1. If you are new to the Standard Cirrus, it is important to study the wing/fuselage connection mechanism
carefully so you understand thoroughly the mechanical issues involved. You should also study the
control attachments and imagine how they come together inside the fuselage so you can more easily
connect and disconnect them by feel rather than by sight.
2. After inserting the left wing and placing it on a stand, install the main pin part way (only
into the front spar so as not to interfere with the right-wing spar). This prevents the left
wing from sliding out as you insert the right wing. I believe this is suggested in the manual.
I believe some people glue a small block of wood on the inside of the fuselage next to the main
pin so as to further limit the movement. If this is done, I think the block should not go aft
far enough to touch the main pin when it is fully inserted since you wouldn't want any movement
of the wings to be transmitted to the fuselage.
3. Alignment of the left wing is important if the wings are to mate easily when the. This can be
done two ways. The most precise way is to adjust the wing stand until the spar ends in the right
side fuselage opening are centered vertically and horizontally. However, I find that by adjusting
so the left-wing-to-fuselage gap is uniform fore/aft and top/bottom works well and doesn't involve
as much movement from one side of the glider to the other.
4. Inserting the main pin is easy since you can sight right through the main pin holes in the wing
spars and see what adjustments are needed. The important thing is the up/down alignment. The wings
will seldom be fully inserted so there will be some horizontal alignment error. The tapered end of the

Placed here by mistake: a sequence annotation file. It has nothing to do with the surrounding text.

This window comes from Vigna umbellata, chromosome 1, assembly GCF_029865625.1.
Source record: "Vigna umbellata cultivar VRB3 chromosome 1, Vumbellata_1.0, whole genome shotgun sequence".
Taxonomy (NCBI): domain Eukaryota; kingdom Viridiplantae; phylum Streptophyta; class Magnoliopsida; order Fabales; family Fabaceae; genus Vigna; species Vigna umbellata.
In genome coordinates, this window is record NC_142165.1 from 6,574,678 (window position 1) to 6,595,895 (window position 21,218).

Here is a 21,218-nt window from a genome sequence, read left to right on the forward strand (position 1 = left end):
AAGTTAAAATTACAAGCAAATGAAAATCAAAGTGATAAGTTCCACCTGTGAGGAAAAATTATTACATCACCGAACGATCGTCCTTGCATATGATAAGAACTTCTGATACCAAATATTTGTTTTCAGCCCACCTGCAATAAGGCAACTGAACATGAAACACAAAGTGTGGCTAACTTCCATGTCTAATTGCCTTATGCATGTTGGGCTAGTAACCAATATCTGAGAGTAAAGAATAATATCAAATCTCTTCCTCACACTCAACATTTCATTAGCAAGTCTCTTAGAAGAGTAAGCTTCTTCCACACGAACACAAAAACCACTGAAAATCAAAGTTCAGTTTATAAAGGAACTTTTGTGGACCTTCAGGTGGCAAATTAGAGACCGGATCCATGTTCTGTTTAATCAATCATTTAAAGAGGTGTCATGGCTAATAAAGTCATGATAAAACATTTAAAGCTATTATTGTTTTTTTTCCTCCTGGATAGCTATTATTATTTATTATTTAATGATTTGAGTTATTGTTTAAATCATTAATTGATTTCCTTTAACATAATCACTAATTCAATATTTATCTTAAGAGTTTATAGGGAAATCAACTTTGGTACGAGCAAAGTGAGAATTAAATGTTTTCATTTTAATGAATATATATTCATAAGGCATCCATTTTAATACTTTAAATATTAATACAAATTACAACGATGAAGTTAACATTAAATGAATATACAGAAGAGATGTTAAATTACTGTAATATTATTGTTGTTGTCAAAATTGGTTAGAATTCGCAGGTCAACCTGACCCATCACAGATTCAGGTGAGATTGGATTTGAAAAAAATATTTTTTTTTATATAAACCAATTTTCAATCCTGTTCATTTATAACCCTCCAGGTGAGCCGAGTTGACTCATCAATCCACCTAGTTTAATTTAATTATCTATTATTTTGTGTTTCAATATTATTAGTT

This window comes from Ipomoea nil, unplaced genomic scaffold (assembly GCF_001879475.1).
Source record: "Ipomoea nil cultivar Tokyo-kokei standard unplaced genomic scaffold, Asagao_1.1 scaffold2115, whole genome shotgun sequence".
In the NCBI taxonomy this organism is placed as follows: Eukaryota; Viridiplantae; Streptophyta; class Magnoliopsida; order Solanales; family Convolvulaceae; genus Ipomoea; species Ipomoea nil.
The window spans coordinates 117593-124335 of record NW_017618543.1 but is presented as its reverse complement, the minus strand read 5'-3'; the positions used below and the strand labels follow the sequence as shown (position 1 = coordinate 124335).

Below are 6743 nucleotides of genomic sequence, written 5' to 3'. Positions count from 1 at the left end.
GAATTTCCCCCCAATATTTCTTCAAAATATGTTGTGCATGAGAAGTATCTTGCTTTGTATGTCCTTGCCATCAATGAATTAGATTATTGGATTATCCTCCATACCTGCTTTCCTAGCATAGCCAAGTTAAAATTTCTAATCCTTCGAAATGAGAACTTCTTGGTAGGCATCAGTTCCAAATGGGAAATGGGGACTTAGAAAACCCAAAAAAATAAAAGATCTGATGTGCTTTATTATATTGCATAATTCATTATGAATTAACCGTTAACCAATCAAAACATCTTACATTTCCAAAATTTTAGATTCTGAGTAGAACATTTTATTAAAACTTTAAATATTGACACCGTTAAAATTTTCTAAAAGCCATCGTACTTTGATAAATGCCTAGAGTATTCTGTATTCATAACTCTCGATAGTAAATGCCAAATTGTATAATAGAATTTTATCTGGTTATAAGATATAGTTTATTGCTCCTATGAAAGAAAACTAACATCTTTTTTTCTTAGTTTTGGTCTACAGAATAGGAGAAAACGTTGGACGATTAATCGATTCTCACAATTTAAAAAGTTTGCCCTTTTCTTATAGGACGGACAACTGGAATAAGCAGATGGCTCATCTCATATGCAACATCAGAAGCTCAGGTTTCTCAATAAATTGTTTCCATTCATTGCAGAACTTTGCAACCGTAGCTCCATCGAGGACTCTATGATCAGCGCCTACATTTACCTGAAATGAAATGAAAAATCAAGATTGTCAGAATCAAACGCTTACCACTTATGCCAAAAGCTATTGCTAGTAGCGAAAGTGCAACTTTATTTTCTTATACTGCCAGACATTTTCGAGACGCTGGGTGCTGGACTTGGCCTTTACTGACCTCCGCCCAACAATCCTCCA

main pin takes care of that and pulls the wings together fully. If you are using a helper on the
right wing, simply instruct him to raise or lower the wing tip until you get vertical alignment of
the holes, then push the greased pin in as you twist it. If you are using a one-man assembly dolly,
both wings will be supported, the left wing on a wing tip stand and the right on the dolly. In that
case you can align the holes as you sight through them by raising and lowering the fuselage ramp jack.
5. Pulling the pin during disassembly with a helper is no problem you just estimate for him how
much weight he should heft at the tip (in my case around 60 pounds), he guesses roughly and you have
him adjust up and down until the pin moves. With a one-man assembly dolly, I accomplish the same
thing by resting the wing tip stand on a bathroom scale. I then adjust the fuselage ramp jack
for 64 lbs (the same weight the scale reads when the pin is installed during assembly) and pull
6. Do you have cracks in the finish of upper fuselage surface near the wing attach points? This
is caused by assembly helpers holding an inserted wing to low, thereby forcing the far end of the
spar up against the inside of the fuselage with great force. He has no ideas he's doing this.
Always instruct helpers to hold the tip at a certain minimum height, better yet, get a one-man
7. For instructions on installing the tailplane, link to
The Standard Cirrus Tailplane.
WARNING: Your life depends on properly installing the tailplane!
8. If you are thinking of getting a Udo Rumpf one-man assembly dolly, they're great but look out
for one thing. Before lifting a wing out of the dolly to walk it into the trailer, check to be